I don’t know if, back in 1989, anyone could have ever predicted that The Simpsons would still be airing 25 years later, and that a network called FXX would pony up $750 million dollars to secure rerun and digital rights to the classic series. Yet here we are in 2014, mere days before FXX will begin airing its record-breaking 12-day-long Simpsons mega-marathon. It’s no mystery that a large bulk of the series’ output over the years has been in homage to nearly every nook and cranny of the worlds of arts, sports and entertainment, but it may surprise you to learn that Matt Groening and his revolving door of writers and showrunners may have dabbled in some black magic.

Well, that’s probably not true. But the series has often referenced and poked fun at things that were still years away from happening, almost to a disturbing degree. And no, I’m not talking about Stephen King’s Under the Dome. Here are ten of the most weirdly prophetic blackboard gags the show has used since its inception, and the real life events they predated. (Speaking of inception, they also did a gag about that, although it was well after the film came out.)

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”Homer’s Night Out” March 25, 1990
Not that anyone would ever think Bart would actually call Mrs. Krabappel an endearment as flip as "hot cakes," but maybe he tried it on his third grade teacher in the past. In any case, this was still six full years before the notorious relationship began between Shorewood Elementary School teacher Mary Kay Letourneau and her then 12-year-old student Vili Fualaau. The tabloid-worthy case took Letourneau to prison while pregnant in 1997, and while it seemed like a match made in the weirdest kind of hell, the couple are actually still married and raising their two children together. Not that they were alone or anything; this case was the first of seemingly thousands of teacher-student relationships revealed in the 17 years since. I bet Jimbo Jones would have totally gone to town with Mrs. K.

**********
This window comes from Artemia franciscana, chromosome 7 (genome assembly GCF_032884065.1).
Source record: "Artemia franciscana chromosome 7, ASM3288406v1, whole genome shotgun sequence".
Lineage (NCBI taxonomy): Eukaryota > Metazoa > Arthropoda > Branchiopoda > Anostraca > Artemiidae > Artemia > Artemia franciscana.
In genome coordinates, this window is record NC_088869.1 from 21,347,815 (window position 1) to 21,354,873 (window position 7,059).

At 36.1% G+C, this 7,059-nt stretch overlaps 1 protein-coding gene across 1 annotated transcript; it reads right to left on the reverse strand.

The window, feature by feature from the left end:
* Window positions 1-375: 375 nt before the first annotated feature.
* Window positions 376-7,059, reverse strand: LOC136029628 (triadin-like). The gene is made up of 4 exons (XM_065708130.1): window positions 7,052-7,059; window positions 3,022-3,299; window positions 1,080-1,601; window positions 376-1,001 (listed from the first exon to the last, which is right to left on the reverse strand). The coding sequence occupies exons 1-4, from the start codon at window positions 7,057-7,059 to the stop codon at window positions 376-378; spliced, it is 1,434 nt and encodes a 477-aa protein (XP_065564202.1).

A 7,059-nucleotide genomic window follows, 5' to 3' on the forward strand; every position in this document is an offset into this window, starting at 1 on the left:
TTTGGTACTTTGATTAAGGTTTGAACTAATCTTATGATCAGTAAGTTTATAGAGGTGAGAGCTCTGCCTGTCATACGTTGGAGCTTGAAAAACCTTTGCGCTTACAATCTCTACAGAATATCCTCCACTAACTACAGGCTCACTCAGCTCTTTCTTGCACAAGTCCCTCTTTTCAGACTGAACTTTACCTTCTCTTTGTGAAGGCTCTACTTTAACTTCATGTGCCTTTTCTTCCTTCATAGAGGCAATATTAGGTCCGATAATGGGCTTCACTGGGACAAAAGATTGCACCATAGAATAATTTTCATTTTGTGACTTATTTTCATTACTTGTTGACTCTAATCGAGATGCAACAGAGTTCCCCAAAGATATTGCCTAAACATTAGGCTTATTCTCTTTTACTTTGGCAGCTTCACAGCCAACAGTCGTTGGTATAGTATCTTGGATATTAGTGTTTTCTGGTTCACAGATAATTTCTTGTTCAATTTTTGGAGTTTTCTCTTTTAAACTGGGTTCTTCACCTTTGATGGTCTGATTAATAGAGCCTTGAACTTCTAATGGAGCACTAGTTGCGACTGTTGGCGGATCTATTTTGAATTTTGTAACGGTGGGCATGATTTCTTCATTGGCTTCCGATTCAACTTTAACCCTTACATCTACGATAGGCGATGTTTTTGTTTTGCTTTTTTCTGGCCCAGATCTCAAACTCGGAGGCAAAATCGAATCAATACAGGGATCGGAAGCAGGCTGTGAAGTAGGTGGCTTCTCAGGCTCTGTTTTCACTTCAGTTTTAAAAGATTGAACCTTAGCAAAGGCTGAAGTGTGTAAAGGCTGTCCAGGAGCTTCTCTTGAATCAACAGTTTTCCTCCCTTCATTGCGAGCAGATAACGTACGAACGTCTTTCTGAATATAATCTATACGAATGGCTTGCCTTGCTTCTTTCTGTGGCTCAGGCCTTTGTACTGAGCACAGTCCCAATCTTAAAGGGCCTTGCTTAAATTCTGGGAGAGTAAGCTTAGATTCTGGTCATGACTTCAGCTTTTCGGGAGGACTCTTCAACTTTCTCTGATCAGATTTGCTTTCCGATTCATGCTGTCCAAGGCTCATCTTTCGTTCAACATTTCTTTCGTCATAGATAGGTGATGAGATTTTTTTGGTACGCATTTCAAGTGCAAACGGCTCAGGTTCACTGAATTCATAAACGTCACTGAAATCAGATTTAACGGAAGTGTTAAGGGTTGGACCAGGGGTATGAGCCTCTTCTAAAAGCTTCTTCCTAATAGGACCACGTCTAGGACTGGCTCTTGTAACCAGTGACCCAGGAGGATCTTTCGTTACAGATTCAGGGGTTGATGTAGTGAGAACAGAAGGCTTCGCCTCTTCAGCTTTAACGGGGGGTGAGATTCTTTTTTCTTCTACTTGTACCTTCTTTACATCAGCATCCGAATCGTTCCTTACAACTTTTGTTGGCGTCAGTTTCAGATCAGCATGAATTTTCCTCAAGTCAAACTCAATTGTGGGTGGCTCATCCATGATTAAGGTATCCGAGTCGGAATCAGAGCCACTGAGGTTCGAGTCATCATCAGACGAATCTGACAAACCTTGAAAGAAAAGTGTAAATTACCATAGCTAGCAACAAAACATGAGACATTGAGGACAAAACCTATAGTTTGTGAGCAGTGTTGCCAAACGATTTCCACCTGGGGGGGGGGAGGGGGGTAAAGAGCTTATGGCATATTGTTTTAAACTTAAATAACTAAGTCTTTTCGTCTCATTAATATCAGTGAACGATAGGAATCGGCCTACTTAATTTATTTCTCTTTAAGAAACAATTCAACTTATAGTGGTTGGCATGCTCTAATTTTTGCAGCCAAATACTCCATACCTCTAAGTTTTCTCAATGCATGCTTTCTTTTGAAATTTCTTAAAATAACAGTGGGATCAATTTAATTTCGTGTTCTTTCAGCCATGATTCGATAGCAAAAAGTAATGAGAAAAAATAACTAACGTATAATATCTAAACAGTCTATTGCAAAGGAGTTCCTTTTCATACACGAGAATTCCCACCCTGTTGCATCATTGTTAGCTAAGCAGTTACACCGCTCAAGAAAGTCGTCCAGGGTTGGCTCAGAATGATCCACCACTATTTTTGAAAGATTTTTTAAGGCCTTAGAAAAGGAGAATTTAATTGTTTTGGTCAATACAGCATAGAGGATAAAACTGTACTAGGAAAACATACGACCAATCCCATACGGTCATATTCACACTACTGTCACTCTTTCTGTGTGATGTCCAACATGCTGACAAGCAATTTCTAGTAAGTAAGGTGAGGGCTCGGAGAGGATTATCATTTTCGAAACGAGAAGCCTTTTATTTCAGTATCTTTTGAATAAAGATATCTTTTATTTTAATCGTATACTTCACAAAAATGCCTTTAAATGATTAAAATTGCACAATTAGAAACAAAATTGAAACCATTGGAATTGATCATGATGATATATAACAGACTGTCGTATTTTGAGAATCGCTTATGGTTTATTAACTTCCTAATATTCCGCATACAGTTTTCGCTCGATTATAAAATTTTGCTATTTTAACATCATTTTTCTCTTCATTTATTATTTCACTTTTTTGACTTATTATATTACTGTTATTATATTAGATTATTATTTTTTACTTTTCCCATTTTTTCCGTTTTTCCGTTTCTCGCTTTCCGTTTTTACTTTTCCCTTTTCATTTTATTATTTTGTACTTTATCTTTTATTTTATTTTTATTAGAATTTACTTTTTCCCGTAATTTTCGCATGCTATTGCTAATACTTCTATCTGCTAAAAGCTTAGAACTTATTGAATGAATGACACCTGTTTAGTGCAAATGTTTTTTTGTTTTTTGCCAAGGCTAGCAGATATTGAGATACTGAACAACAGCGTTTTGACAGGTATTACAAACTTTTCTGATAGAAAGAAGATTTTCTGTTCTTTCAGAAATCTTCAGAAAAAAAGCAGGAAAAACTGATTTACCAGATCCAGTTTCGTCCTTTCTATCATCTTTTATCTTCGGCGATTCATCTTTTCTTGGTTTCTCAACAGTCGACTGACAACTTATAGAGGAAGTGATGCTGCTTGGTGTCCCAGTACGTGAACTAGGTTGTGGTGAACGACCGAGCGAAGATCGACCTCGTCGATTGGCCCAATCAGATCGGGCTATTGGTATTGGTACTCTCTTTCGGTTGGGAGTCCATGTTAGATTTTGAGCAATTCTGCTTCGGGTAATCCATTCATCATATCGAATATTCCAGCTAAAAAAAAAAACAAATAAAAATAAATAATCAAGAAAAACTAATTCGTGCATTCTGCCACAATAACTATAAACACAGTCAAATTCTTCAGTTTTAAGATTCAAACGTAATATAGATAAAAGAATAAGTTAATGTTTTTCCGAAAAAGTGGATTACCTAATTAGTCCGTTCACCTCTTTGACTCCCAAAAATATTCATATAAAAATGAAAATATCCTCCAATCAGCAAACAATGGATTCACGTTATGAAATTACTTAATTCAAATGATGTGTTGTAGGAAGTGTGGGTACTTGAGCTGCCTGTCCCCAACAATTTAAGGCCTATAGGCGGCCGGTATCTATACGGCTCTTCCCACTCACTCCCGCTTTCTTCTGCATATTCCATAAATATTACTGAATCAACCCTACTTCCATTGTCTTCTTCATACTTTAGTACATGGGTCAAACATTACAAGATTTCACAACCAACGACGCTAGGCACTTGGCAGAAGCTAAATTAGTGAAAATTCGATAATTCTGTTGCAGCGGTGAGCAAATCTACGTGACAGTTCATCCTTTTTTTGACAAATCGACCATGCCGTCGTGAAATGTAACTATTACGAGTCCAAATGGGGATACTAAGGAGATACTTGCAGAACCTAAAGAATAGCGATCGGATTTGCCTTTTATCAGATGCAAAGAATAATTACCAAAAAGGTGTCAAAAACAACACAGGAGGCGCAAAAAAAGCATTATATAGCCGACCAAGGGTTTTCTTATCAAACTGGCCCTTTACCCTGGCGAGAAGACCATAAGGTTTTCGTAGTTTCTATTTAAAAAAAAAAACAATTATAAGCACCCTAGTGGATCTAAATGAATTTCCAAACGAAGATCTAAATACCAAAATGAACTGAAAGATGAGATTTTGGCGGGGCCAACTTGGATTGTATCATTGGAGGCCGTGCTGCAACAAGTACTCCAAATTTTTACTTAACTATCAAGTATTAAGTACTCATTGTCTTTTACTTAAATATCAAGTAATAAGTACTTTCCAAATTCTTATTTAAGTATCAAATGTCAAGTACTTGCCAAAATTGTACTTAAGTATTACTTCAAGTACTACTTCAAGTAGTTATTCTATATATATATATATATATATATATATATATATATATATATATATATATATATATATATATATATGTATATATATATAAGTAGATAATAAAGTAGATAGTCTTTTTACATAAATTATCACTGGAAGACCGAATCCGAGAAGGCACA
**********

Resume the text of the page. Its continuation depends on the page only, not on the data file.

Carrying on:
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"Burns' Heir" April 14, 1994
Bart has always been known as a bit of a hellion, so it's no surprise that The Simpsons would want to let him be the mouthpiece for some of their occasionally anti-religious views. And what better place to do it than in the Pledge of Allegiance, which students all over the country say every morning in respect to our great nation. While many have had a problem with the addition of "under God" to the Pledge in the mid-20th century, the battle over its necessity came to a head in the 2000s, where atheist Michael Newdow was at the center of cases like Elk Grove Unified School District v. Newdow, where he tried to get the phrase removed from the pledge due to a theistic conflict of interest, going so far as to repeatedly push the Pledge Protection Act through Congress, where it failed to pass the Senate every time. Can you imagine what would have happened if Bart Simpson would have been used as a spokesperson for that case?
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“Bart the Murderer” October 10, 1991
These seemingly innocuous words were written just under eight years before Eric Harris and Dylan Klebold fucked up an entire generation of school students with their deadly actions at Columbine High School in April 1999. Though guns played the biggest part in their heinous attack, the duo had put together a slew of homemade explosives after some light Internet research, starting a domino effect in which bullied teens all over the country decided that guns, bombs and murder would be a fine way to exact revenge. Thankfully, most cases where explosives are involved get nipped in the bud before mass amounts of life are taken, but it's still a hideous trend that needs to go away. So no cherry bombs in the toilets, please.
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“The Front” April 15, 1993
Snake oil salesmen have been around a hell of a lot longer than The Simpsons, I cannot deny. But the infomercial boom of the 1980s birthed an army of pseudo-science wheelers and dealers the likes of which the world had never seen before. (Kevin Trudeau, you know who you are.) And as the 1990s wore on and the Internet and self-help books both became as ubiquitous as air, a new swarm of foolhardy placebo-pushers were let loose, no longer needing to even show their faces on TV to jack people of their critical thinking skills. Books like How to Cure Almost Any Cancer at Home for $5.15 a Day and The Miracle Cure: How Cancer Dissolves in a Month will only manage to "cure" people of the money in their wallets. But if Bart had a cream that got rid of nerdiness, I'd buy it in an instant.